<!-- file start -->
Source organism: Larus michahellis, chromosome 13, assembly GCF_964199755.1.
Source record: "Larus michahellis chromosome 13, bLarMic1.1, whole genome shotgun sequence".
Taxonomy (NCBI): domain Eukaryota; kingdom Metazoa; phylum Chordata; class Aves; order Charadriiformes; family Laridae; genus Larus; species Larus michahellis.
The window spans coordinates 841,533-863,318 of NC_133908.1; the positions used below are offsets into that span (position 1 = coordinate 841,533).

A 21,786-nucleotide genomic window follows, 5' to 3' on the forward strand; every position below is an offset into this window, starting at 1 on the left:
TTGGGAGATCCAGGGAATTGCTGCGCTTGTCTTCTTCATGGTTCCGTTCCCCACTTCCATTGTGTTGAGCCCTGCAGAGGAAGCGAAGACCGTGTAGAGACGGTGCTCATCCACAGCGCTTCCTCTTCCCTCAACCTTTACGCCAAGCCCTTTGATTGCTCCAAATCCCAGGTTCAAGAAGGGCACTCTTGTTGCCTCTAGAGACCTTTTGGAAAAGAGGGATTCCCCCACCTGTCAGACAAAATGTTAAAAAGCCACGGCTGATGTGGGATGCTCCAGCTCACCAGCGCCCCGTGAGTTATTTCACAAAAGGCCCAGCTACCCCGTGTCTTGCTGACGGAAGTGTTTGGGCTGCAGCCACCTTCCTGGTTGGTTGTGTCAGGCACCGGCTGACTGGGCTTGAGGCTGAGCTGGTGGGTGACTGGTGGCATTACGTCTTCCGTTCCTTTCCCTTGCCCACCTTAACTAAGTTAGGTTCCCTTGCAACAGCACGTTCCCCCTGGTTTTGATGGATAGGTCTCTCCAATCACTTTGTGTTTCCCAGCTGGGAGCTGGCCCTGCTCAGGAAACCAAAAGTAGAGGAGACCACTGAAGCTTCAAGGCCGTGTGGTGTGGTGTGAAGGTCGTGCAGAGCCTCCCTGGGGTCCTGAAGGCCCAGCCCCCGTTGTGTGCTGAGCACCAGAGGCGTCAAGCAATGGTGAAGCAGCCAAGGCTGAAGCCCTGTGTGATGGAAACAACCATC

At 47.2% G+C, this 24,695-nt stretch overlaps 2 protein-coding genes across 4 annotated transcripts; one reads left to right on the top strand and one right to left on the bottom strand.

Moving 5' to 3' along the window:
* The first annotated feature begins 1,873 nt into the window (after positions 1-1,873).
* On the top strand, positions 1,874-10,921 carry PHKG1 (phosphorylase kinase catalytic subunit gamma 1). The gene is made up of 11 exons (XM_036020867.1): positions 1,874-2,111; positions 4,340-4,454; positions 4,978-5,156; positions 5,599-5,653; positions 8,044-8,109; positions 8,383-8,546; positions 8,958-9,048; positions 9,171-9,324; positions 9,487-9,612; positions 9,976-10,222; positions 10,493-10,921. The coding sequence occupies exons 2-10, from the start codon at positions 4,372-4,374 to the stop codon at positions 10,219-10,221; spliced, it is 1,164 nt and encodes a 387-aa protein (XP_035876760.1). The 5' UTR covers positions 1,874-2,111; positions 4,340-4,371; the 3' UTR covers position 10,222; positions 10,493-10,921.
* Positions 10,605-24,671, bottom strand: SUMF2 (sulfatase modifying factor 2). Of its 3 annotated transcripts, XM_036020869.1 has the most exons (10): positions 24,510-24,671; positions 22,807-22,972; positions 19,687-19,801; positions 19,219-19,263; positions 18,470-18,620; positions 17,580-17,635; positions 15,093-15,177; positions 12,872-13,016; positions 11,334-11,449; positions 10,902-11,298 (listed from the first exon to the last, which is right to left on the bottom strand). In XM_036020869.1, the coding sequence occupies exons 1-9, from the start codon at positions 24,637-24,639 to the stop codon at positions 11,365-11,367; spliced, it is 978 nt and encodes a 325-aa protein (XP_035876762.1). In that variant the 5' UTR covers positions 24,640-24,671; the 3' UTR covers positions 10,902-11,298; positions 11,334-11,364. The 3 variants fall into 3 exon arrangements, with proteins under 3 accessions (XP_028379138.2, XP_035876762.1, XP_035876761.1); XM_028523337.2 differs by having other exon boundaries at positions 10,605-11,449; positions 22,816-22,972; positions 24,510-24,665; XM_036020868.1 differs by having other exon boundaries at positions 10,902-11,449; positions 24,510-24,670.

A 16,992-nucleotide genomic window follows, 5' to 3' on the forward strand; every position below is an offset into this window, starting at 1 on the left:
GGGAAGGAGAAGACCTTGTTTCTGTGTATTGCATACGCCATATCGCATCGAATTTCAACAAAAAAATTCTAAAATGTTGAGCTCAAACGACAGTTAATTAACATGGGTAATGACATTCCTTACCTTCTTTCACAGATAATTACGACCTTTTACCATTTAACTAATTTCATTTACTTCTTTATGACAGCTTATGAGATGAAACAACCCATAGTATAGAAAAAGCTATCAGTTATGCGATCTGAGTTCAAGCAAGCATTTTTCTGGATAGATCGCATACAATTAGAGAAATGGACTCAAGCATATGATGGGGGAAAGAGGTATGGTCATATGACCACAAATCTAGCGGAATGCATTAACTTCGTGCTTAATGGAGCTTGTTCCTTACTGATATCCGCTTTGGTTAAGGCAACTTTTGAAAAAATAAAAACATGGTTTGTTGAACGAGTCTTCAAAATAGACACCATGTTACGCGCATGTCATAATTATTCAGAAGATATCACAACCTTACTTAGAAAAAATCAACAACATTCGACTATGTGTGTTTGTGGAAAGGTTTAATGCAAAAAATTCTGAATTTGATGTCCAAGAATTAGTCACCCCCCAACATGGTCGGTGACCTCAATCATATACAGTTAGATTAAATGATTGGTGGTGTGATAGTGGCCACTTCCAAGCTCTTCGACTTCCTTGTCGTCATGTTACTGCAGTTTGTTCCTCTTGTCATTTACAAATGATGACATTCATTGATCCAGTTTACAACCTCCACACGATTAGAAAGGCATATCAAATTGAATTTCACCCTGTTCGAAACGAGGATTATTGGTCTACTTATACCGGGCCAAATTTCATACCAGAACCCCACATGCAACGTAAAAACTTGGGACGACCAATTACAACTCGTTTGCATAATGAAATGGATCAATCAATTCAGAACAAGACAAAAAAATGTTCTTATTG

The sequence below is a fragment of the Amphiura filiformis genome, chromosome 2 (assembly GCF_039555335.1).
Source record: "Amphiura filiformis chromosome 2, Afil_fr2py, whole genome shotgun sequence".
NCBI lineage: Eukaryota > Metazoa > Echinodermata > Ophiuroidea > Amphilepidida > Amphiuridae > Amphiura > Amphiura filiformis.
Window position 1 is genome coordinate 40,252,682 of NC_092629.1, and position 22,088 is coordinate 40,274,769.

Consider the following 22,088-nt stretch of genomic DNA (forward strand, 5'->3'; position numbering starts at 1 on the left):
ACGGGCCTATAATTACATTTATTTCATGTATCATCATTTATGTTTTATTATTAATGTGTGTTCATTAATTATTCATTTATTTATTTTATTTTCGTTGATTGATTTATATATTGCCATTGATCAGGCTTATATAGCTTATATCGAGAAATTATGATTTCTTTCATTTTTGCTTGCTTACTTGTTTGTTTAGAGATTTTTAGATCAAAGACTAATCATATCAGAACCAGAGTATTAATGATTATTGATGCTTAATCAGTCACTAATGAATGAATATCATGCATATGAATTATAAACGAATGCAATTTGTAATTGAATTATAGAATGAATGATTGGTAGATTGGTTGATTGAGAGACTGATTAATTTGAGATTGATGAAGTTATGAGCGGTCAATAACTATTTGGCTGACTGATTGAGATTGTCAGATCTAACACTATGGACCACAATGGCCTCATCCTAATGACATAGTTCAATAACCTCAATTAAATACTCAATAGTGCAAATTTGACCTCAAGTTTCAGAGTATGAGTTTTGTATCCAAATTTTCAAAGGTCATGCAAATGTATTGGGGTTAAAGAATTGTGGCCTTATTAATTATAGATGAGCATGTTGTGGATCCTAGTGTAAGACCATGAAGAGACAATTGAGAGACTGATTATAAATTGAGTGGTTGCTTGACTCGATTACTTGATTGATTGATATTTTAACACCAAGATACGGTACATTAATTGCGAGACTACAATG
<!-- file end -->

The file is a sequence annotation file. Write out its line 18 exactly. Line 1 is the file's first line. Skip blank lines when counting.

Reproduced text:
Consider the following 22,088-nt stretch of genomic DNA (forward strand, 5'->3'; position numbering starts at 1 on the left):